LOMBARDO v. THE STATE OF NEW YORK, #2004-032-503, Claim No. 101734
GIUSEPPE LOMBARDO and CARMELLA LOMBARDO, his wife,
Footnote (claimant name)
THE STATE OF NEW YORK
Footnote (defendant name)
JUDITH A. HARD
Zwiebel, Brody, Gold & Fairbanks, L.L.P.By: Alan S. Zwiebel, Esq.
Hon. Eliot Spitzer, NYS Attorney General
By: Michael C. Rizzo, Assistant Attorney General,Of Counsel
March 31, 2004
See also (multicaptioned
On March 5, 1999, claimant Giuseppe
("claimant") was injured when he was involved in an automobile accident with a
tractor trailer on State Route 52 in the Town of Wawarsing, New York. In a
decision dated June 2, 2003, issued after a bifurcated trial on the issue of
liability, the Court found that both parties were responsible for the occurrence
of the accident and apportioned liability 70% for the claimant and 30% for the
defendant. The decision herein pertains solely to damages and awards the
claimant Giuseppe Lombardo, $141,132.00 for the pain, suffering and economic
damages he sustained as a result of the accident, and $6,000.00 is awarded to
claimant Carmella Lombardo for her derivative claim.
I. Claimant's Physical Injuries
Following the accident, claimant was transported to Ellenville Community
Hospital where after some initial tests, he was airlifted to Westchester County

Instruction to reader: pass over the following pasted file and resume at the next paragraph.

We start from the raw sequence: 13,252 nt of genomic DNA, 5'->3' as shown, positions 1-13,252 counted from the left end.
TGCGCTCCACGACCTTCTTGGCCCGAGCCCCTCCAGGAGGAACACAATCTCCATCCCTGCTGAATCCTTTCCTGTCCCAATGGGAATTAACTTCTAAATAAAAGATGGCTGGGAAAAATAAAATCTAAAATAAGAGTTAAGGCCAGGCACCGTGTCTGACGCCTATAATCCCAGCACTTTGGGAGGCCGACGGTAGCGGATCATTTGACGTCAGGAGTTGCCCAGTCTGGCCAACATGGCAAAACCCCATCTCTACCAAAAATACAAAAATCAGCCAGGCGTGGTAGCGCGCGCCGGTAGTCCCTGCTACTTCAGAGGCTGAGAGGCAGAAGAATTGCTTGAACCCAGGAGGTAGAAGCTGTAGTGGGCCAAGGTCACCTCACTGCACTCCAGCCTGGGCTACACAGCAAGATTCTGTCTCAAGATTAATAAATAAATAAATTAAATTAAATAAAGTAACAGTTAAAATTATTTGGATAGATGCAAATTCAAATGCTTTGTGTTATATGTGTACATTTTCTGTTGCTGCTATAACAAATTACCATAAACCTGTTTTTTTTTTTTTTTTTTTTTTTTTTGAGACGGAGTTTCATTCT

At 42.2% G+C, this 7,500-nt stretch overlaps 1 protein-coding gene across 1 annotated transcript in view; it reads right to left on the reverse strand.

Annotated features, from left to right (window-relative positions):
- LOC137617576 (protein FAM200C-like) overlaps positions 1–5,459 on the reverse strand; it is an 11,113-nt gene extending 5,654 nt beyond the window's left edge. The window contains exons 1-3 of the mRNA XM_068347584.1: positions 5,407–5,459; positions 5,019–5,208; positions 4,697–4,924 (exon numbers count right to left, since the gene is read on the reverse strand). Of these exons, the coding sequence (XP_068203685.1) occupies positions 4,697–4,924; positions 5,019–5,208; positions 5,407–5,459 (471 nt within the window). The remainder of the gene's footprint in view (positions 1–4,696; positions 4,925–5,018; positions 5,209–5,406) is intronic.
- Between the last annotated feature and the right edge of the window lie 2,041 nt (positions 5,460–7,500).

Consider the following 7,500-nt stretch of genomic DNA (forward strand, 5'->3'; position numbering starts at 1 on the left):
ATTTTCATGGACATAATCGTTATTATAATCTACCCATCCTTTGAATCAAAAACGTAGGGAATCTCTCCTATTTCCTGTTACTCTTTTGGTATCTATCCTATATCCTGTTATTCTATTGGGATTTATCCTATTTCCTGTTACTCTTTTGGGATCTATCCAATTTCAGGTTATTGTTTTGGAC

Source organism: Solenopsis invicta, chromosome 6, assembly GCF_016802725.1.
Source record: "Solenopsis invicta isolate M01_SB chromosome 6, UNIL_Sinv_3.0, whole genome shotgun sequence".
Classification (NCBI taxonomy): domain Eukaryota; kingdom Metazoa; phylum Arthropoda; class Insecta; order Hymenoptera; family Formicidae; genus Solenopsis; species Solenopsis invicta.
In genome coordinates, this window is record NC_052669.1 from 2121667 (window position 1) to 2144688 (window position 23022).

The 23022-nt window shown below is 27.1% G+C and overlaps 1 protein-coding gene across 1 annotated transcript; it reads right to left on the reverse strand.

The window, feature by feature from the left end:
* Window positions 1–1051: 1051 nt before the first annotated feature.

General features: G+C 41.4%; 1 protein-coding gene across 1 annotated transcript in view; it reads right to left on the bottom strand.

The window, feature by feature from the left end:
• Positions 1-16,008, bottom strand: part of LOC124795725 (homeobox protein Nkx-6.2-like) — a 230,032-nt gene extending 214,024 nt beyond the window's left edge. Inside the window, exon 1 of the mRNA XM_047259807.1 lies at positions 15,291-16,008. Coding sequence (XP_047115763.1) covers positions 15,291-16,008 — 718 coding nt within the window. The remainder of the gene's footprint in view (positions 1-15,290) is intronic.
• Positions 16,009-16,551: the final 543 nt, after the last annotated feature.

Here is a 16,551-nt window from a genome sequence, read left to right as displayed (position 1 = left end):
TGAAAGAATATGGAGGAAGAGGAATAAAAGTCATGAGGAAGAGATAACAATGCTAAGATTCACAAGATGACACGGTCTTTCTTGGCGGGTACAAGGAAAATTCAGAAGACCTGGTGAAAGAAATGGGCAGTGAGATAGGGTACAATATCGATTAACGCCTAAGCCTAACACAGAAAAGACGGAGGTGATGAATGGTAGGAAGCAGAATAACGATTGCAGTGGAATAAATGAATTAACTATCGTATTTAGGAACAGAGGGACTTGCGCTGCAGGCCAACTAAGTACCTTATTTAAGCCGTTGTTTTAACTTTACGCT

Medical Center and admitted there the same day. Claimant was diagnosed with a
splenic laceration, multiple left rib fractures and a comminuted right posterior
(Exhibit 5/ Westchester County
Medical Center records; Court Exhibit 1, p 19). Claimant immediately underwent
surgery for splenic bleeding (Exhibit 5/ Westchester County Medical Center). Dr.
, an orthopedist, performed a
surgical operation on claimant's hip on March 11, 1999 at Westchester County
Medical Center (Court Exhibit 1, pp 7, 9).
Dr. Wellin testified that claimant had "a fracture of the right acetabulum,
which is the hip socket, such that the joint surface was completely disrupted.
And the surgery was designed to reconstruct the joint surface and stabilize it
with hardware...." (Court Exhibit 1, pp 8-9). On March 24, 1999, claimant was
transferred to St. Francis Hospital for physical and occupational rehabilitation
and was discharged from there on March 26, 1999. At the time of discharge he was
ambulatory with a walker (Exhibit 7/St. Francis Hospital).
that after the accident he had pain in his chest for one month and pain in his
stomach for five to six months. He continues to have constant pain in his right
leg. He feels electric shocks in his right foot. He must move around every two
minutes to alleviate his discomfort. Two to three times a week he gets up from
his bed in the middle of the night to sit in a chair (Tr, 96-99). He cannot
stand without support to alleviate the pressure on his leg. He is able to walk
but he needs to stop and rest intermittently (Tr, 108). Claimant has a scar on
his leg/hip from the surgery and a small scar above his left eye from the